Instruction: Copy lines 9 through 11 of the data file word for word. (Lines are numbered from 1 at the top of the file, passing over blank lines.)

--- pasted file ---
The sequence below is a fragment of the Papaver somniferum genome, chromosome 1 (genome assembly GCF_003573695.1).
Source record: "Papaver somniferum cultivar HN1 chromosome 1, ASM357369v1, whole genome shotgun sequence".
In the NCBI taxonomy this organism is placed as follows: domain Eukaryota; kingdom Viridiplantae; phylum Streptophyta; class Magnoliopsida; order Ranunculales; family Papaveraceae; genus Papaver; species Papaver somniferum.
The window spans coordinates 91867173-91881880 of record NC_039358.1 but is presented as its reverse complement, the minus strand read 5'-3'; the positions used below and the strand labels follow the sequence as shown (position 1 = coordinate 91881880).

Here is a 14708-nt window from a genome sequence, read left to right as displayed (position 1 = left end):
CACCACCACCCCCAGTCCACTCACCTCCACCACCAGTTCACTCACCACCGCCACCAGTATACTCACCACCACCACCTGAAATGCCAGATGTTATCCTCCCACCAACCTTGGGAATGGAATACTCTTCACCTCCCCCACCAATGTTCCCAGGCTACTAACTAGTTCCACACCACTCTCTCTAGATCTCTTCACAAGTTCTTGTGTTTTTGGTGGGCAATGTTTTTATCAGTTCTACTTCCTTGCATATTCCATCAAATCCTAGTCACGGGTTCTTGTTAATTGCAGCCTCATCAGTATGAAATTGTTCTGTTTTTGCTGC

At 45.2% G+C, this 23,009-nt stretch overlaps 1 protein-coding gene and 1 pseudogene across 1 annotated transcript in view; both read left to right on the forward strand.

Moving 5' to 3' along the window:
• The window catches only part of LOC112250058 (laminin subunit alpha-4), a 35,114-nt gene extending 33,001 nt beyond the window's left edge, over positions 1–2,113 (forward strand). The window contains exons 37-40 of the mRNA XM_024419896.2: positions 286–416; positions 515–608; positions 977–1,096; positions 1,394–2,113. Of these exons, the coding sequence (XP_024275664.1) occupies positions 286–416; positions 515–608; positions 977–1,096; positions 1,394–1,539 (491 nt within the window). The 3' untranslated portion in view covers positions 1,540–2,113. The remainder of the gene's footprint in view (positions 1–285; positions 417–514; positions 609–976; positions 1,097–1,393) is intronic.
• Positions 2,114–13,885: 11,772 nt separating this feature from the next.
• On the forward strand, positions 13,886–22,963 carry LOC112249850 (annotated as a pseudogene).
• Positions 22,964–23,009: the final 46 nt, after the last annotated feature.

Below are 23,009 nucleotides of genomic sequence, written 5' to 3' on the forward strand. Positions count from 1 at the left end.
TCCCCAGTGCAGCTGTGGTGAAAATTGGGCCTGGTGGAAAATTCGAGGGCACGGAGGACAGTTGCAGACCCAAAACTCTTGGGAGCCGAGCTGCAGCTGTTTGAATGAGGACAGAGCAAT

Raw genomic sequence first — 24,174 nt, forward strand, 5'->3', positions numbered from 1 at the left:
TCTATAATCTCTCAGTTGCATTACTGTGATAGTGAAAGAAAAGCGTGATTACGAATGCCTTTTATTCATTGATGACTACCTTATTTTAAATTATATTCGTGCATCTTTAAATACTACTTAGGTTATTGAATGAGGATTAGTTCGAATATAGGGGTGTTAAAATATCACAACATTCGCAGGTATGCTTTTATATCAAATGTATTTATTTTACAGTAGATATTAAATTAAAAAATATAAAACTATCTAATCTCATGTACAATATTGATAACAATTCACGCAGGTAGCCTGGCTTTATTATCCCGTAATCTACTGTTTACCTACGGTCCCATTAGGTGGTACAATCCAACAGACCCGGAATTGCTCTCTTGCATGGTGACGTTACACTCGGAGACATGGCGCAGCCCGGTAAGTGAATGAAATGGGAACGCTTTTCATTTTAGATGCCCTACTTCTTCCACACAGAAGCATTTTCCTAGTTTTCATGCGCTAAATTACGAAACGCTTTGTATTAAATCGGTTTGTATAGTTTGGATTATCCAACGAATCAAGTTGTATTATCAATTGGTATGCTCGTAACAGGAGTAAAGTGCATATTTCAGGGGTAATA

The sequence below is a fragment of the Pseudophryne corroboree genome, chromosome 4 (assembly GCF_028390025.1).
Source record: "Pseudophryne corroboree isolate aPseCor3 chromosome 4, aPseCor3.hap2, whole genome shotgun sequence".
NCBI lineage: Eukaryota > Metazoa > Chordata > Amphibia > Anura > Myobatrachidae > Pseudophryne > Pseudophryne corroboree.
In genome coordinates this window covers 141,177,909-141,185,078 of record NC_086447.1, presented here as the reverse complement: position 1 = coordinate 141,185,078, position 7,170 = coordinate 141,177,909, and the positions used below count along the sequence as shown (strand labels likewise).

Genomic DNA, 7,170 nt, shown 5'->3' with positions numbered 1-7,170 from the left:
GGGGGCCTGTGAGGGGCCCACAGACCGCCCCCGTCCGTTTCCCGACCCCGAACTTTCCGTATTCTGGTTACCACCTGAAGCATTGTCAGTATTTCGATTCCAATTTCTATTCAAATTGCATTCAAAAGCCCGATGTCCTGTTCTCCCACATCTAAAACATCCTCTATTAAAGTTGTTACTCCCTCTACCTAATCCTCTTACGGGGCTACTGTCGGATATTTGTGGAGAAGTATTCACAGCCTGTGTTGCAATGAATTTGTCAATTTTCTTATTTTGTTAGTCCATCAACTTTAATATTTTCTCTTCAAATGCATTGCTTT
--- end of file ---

• The window catches only part of LOC112250058 (laminin subunit alpha-4), a 35,114-nt gene extending 33,001 nt beyond the window's left edge, over positions 1–2,113 (forward strand). The window contains exons 37-40 of the mRNA XM_024419896.2: positions 286–416; positions 515–608; positions 977–1,096; positions 1,394–2,113. Of these exons, the coding sequence (XP_024275664.1) occupies positions 286–416; positions 515–608; positions 977–1,096; positions 1,394–1,539 (491 nt within the window). The 3' untranslated portion in view covers positions 1,540–2,113. The remainder of the gene's footprint in view (positions 1–285; positions 417–514; positions 609–976; positions 1,097–1,393) is intronic.
• Positions 2,114–13,885: 11,772 nt separating this feature from the next.
• On the forward strand, positions 13,886–22,963 carry LOC112249850 (annotated as a pseudogene).